Yeovil Town manager Mark Cooper says he is hopeful that some of his injured players may return for this weekend’s trip to Tonbridge Angels.

The Glovers were without influential right-back Michael Smith and midfielder Charlie Cooper as they went down to a 2-1 defeat, their first since the end of November, at Maidstone United last weekend.

He also confirmed that strikers Rhys Murphy and Jake Hyde would be missing for “months rather than weeks” and defender Jamie Sendles-White, who has not featured since suffering an Achilles injury at the end of September, left the club by mutual consent on Thursday evening.

Speaking on Thursday afternoon, the boss said: “We have got some bumps and bruises. We have done really well up until now and we have had a spell where we have picked up some key injuries and we are trying to get them back as quick as we can. We might have a couple back for Saturday.

Murph and Hydey, you are talking months rather than weeks, so we are not looking at them playing any significant part for the forseeable future. But that is football, we are not a club like some that moan about injuries. All I know if that whoever comes in to the team will be trying their socks off to do a job for the squad.

Rhys Murphy has been missing since picking up a hamstring injury last month.
Picture courtesy of Gary Brown

Cooper was also asked about midfielder Scott Pollock, who arrived last March under the ‘stewardship’ of SU Glovers during the period they were attempting to complete a takeover at Huish Park last year, but has not featured this season.

The former Northampton Town man revealed he had undergone an operation in November.

The manager said: “He had an operation nearly 13 weeks ago which I think everyone thought he would be fit and ready to play by now but he’s apparently not fit yet, so that is frustrating for him.

Asked when the 22-year-old could be available, the boss said: “God knows! He’s been here for 13 months and he’s not been fit in that time, so how long is a piece of string. I would think a player of his age would want to play football, so I imagine it would frustrating for Scott.

The Glovers make a trip to Kent for the second time in as many weeks on Saturday to face a Tonbridge side sat in 11th place in the National League South table. They picked up a 2-0 home win over Chippenham Town last weekend and have only been beaten four teams at their Longmead Stadium home.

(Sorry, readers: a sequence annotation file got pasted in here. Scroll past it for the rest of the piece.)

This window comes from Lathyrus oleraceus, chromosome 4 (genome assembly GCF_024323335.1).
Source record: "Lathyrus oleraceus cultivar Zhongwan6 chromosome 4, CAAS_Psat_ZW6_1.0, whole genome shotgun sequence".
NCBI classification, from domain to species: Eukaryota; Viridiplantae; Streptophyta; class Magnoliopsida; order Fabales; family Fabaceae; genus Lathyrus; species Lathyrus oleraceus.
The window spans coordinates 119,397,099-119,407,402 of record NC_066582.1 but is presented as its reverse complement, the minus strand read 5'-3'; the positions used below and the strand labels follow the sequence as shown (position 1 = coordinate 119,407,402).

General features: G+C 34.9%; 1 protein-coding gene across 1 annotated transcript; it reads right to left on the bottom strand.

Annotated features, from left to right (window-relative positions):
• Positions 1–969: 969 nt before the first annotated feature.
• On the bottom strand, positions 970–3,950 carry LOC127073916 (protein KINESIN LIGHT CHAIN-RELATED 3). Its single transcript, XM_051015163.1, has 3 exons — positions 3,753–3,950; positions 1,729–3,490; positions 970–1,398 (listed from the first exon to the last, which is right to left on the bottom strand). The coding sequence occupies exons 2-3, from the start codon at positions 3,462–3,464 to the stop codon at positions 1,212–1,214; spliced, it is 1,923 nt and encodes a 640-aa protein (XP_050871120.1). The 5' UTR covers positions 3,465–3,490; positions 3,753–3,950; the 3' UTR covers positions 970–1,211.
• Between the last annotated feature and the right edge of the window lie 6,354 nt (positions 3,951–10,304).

The club play on a “FIFA Quality Pro 3G artificial playing surface” which was installed at the start of last season and Cooper reiterated his dislike for the inconsistent quality of non-grass pitches, laying the blame squarely at the door of the National League.

He said: “I do not like them, I think it’s a totally different game. At National League level, I don’t think it should be allowed, but I get why it is. We have to play on them and we will make no excuses.

I do not understand the National League as an organisation, how have they allowed that to happen? Unless the league says that a club’s pitch has to be of a certain standard, as teams which ground-share with rugby teams have to have, then you know you are going to have issues.

Taunton Town’s Wordsworth Drive pitch at the end of last weekend’s match with Truro. You don’t need a weatherman to know which way the wind blows.

In the division, Truro City, who Yeovil are due to travel to in a yet to be rescheduled fixture following a postponement last month, announced they will ground-share with Taunton Town until the end of the season.

The Cornish outfit had been ground-sharing with Southern League Plymouth Parkway, whose Bolitho Park surface is not famed for its quality, and appear to have swapped one problem for another by opting for Wordsworth Drive, which has suffered numerous postponements due to waterlogging this season.

Cooper believes that teams still scheduled to travel to face Truro should be given the option to host games.

He said: “It doesn’t come as any surprise. Plymouth Parkway’s pitch always seems to be a problem and the National League still let it happen, so I do not blame Truro, I blame the National League for letting it happen.

If we have a game cancelled, we have to fit it in within so many days and, if we don’t, everyone at the National League is screaming. But our game at Truro is cancelled and we are told ‘there’s no rush to fit it in, we are not even looking at the date yet’ because that suits the National League.

Credibility-wise, it is not a good look, but I understand why Truro are doing it because they still have 13 home games left this season in what will be nine weeks after their game on Saturday is called off at Taunton.

So it is just a bit of a shambles for me. The teams that still have to play Truro away should be offered the opportunity to play them at home, if they can get that game on.

If you wondered whether Cooper was making a prediction about the viability of Truro’s first match in Somerset’s county town against Eastbourne Borough this weekend, the game (as of 6pm on Thursday night) is subject to a pitch inspection on at 8am on Friday. Roll out the ‘pretends to be surprised’ memes.


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